I put the track on a mixtape labeled Lost Summer, and suddenly a song from a specific time, by a specific man, and for a specific purpose on a specific album, had a new meaning and new life completely out of its original surroundings. I did not change the song, but I changed its context. And for everybody who listened to that mixtape, I ever so slightly changed its meaning.
What I did with Bowie’s single is a small scale version of what Disney Parks have been doing for decades with theme parks attractions.
Disneyland’s final big expansion before Walt Disney’s death was New Orleans Square. The land opened in 1966 and would become home to two landmark attractions: Pirates of the Caribbean and the iconic Haunted Mansion.
The Haunted Mansion’s stately exterior, as well as the playfully macabre attraction contained within, helped paint the beautiful, romantic, yet mysterious and mystical New Orleans Disney was shooting for, one that helped New Orleans Square redefine what theme parks as an art form were capable of. New Orleans Square was simultaneously the platonic ideal of the real New Orleans and a textured fantasy loosely based on that ideal.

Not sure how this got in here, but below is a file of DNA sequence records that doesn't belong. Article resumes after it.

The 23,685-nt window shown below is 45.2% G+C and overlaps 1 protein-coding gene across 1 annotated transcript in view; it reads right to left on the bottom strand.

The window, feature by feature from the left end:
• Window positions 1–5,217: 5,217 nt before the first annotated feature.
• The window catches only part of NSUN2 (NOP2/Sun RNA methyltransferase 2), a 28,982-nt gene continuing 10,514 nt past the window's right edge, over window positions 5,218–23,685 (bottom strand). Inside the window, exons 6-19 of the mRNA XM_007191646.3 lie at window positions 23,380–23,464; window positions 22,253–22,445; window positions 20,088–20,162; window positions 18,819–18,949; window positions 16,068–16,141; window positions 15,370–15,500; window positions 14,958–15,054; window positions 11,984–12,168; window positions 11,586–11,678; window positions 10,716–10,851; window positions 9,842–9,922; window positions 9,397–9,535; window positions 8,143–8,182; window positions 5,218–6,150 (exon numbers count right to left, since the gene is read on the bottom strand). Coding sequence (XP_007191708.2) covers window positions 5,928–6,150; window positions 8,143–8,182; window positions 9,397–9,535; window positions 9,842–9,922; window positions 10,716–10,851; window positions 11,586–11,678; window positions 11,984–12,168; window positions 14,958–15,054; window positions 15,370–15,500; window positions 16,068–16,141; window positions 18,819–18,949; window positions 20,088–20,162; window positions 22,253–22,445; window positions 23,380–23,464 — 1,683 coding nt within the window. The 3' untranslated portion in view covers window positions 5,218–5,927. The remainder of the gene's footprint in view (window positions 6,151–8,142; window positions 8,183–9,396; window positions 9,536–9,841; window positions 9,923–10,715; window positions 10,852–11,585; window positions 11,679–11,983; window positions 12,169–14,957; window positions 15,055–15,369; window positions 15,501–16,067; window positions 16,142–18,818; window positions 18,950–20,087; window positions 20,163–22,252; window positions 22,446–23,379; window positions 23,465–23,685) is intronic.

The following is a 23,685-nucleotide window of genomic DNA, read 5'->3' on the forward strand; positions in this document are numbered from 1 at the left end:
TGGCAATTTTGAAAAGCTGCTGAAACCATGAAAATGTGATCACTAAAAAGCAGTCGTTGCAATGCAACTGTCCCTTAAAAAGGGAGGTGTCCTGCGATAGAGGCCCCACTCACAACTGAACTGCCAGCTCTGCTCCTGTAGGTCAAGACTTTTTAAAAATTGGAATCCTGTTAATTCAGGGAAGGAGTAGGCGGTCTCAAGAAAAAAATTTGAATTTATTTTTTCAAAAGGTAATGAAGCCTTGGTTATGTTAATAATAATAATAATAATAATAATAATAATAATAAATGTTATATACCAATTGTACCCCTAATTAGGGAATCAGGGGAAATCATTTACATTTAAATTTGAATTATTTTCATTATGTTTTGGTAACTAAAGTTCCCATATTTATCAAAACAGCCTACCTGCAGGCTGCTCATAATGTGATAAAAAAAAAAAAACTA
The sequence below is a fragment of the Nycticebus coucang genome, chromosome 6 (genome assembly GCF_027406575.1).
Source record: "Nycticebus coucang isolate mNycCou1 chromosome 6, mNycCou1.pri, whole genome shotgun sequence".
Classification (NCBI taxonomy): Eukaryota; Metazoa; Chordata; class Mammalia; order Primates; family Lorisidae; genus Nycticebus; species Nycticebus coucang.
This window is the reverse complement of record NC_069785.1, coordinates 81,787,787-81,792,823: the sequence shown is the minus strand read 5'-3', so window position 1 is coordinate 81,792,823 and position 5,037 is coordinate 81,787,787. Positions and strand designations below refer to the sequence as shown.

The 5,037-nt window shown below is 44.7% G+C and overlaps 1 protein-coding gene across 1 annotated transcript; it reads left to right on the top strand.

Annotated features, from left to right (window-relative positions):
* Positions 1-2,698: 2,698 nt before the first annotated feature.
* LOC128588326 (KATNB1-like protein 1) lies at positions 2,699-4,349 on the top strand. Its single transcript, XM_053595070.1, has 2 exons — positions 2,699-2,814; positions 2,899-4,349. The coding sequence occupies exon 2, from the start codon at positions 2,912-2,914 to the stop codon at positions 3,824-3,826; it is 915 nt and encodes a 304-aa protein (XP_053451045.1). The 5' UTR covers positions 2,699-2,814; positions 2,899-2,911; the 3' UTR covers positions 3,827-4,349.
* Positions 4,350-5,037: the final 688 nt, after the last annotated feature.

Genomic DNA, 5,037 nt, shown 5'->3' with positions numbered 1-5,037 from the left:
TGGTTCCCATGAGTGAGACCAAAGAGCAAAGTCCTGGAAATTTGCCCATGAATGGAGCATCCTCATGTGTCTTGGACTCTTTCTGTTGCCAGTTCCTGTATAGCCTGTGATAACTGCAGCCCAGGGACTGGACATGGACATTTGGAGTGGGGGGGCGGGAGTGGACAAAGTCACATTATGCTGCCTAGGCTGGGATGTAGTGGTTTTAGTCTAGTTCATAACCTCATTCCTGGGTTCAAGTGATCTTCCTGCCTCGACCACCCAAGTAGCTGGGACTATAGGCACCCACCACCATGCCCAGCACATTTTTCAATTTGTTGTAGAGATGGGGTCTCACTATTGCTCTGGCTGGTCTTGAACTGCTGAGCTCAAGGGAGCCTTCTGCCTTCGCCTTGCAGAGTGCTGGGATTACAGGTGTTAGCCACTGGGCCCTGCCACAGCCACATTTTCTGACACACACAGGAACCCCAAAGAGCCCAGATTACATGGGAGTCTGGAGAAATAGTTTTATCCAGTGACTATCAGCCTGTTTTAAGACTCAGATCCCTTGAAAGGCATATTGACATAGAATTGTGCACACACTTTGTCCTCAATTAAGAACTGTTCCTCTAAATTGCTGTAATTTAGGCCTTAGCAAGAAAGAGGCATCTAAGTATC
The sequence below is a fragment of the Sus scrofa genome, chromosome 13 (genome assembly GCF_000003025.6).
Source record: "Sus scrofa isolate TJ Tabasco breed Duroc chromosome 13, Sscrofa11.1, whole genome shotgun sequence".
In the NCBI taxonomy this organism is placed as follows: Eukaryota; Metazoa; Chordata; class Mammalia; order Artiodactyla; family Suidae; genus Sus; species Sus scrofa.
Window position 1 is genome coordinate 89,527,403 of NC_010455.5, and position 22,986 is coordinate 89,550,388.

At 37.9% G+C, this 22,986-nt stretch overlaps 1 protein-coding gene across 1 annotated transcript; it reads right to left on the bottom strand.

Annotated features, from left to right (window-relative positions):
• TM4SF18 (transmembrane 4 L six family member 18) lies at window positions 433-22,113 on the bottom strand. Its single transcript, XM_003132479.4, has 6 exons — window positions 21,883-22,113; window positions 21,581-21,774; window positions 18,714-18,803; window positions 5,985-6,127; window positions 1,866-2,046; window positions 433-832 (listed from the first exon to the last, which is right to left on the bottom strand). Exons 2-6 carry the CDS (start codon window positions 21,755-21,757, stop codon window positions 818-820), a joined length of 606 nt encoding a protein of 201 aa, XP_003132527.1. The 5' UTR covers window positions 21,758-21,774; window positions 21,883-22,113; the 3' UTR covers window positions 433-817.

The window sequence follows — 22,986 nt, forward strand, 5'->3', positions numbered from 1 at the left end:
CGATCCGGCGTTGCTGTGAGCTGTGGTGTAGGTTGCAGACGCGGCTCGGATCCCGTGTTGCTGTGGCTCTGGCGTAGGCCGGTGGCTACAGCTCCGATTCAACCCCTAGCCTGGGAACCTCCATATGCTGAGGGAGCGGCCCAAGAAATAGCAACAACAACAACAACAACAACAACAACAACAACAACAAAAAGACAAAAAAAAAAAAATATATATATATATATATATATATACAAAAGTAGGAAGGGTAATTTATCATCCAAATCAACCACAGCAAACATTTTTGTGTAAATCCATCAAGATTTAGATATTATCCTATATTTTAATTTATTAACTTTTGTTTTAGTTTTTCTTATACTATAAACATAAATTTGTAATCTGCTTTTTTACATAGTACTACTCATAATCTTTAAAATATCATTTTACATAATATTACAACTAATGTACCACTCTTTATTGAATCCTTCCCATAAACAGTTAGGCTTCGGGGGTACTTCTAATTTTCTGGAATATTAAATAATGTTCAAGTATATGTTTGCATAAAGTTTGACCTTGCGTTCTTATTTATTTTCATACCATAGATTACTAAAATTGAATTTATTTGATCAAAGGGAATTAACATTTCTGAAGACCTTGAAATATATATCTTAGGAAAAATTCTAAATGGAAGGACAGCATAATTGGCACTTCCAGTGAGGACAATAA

New Orleans Square immediately became a core part of Disneyland with the Haunted Mansion integral to both. It was a declaration that theme parks could simultaneously work as a sort of urban idealism as well as a fantastical exploration of darker and more existential themes. The area moved Disneyland’s fictions beyond the retold fairy tales of Fantasyland, providing more of an urban edge than the squeaky-clean idealism of Main Street.
By 1971, the Disney company had turned its focus towards a Florida installment of its Disneyland concept: a, bigger, more ambitious park near Orlando, Florida called the Magic Kingdom. The Magic Kingdom was built essentially as a remix of sorts of the original Disneyland, some of its lands merging or reconceptualizing what had worked in the original park. Instead of New Orleans Square, it was built with a land known as Liberty Square that explores themes related to the formation of America via attractions such the The Hall of Presidents. Despite this difference, and despite the Haunted Mansion’s close ties to New Orleans Square, the Haunted Mansion was still placed in the Magic Kingdom, like taking a song from a classic album and dropping it into a mixtape.